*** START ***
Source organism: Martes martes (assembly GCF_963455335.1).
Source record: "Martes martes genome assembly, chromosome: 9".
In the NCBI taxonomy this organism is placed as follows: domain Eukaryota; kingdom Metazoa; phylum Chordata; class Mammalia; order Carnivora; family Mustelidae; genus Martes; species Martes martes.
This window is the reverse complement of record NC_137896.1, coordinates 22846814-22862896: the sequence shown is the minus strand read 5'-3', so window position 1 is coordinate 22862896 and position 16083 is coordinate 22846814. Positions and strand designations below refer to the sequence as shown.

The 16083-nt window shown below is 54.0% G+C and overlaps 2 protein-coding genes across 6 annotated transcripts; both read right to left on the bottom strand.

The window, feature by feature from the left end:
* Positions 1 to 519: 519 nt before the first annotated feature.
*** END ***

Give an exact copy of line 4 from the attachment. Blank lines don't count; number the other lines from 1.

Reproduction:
This window is the reverse complement of record NC_137896.1, coordinates 22846814-22862896: the sequence shown is the minus strand read 5'-3', so window position 1 is coordinate 22862896 and position 16083 is coordinate 22846814. Positions and strand designations below refer to the sequence as shown.